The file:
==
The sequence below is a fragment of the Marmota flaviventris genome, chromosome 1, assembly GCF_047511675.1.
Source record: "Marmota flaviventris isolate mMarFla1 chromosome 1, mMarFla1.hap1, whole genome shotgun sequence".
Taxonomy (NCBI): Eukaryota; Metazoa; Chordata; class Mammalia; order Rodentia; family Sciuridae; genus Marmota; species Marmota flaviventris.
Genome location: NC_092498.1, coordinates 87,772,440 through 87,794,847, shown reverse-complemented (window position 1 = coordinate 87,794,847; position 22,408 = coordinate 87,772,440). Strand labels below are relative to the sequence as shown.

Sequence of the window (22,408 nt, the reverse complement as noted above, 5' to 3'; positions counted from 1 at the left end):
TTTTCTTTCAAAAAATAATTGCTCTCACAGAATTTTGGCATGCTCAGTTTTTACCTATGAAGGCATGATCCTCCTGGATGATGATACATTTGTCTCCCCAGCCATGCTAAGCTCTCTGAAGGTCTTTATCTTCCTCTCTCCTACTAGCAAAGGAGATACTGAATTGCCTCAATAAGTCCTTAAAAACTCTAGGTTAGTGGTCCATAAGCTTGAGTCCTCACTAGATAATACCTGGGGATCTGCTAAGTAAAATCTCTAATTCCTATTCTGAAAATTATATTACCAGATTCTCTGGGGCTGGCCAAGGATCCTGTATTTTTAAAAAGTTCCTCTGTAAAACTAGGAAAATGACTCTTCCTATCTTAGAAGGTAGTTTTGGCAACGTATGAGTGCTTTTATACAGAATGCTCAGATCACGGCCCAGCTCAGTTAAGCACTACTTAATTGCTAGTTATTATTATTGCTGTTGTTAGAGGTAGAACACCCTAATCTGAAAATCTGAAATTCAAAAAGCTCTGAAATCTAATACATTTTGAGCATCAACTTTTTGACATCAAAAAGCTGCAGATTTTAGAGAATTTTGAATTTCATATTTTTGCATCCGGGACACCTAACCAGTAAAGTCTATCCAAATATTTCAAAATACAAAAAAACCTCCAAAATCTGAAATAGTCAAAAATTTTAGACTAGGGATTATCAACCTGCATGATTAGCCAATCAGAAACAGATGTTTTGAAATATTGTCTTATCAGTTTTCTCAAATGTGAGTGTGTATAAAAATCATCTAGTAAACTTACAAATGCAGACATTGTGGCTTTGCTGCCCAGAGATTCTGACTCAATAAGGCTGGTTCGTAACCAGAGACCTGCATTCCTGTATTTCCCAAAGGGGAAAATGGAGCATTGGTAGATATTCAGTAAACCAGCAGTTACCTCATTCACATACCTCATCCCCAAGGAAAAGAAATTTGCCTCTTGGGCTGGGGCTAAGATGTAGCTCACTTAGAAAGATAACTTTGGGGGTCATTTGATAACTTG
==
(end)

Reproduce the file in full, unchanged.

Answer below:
The sequence below is a fragment of the Marmota flaviventris genome, chromosome 1, assembly GCF_047511675.1.
Source record: "Marmota flaviventris isolate mMarFla1 chromosome 1, mMarFla1.hap1, whole genome shotgun sequence".
Taxonomy (NCBI): Eukaryota; Metazoa; Chordata; class Mammalia; order Rodentia; family Sciuridae; genus Marmota; species Marmota flaviventris.
Genome location: NC_092498.1, coordinates 87,772,440 through 87,794,847, shown reverse-complemented (window position 1 = coordinate 87,794,847; position 22,408 = coordinate 87,772,440). Strand labels below are relative to the sequence as shown.

Sequence of the window (22,408 nt, the reverse complement as noted above, 5' to 3'; positions counted from 1 at the left end):
TTTTCTTTCAAAAAATAATTGCTCTCACAGAATTTTGGCATGCTCAGTTTTTACCTATGAAGGCATGATCCTCCTGGATGATGATACATTTGTCTCCCCAGCCATGCTAAGCTCTCTGAAGGTCTTTATCTTCCTCTCTCCTACTAGCAAAGGAGATACTGAATTGCCTCAATAAGTCCTTAAAAACTCTAGGTTAGTGGTCCATAAGCTTGAGTCCTCACTAGATAATACCTGGGGATCTGCTAAGTAAAATCTCTAATTCCTATTCTGAAAATTATATTACCAGATTCTCTGGGGCTGGCCAAGGATCCTGTATTTTTAAAAAGTTCCTCTGTAAAACTAGGAAAATGACTCTTCCTATCTTAGAAGGTAGTTTTGGCAACGTATGAGTGCTTTTATACAGAATGCTCAGATCACGGCCCAGCTCAGTTAAGCACTACTTAATTGCTAGTTATTATTATTGCTGTTGTTAGAGGTAGAACACCCTAATCTGAAAATCTGAAATTCAAAAAGCTCTGAAATCTAATACATTTTGAGCATCAACTTTTTGACATCAAAAAGCTGCAGATTTTAGAGAATTTTGAATTTCATATTTTTGCATCCGGGACACCTAACCAGTAAAGTCTATCCAAATATTTCAAAATACAAAAAAACCTCCAAAATCTGAAATAGTCAAAAATTTTAGACTAGGGATTATCAACCTGCATGATTAGCCAATCAGAAACAGATGTTTTGAAATATTGTCTTATCAGTTTTCTCAAATGTGAGTGTGTATAAAAATCATCTAGTAAACTTACAAATGCAGACATTGTGGCTTTGCTGCCCAGAGATTCTGACTCAATAAGGCTGGTTCGTAACCAGAGACCTGCATTCCTGTATTTCCCAAAGGGGAAAATGGAGCATTGGTAGATATTCAGTAAACCAGCAGTTACCTCATTCACATACCTCATCCCCAAGGAAAAGAAATTTGCCTCTTGGGCTGGGGCTAAGATGTAGCTCACTTAGAAAGATAACTTTGGGGGTCATTTGATAACTTG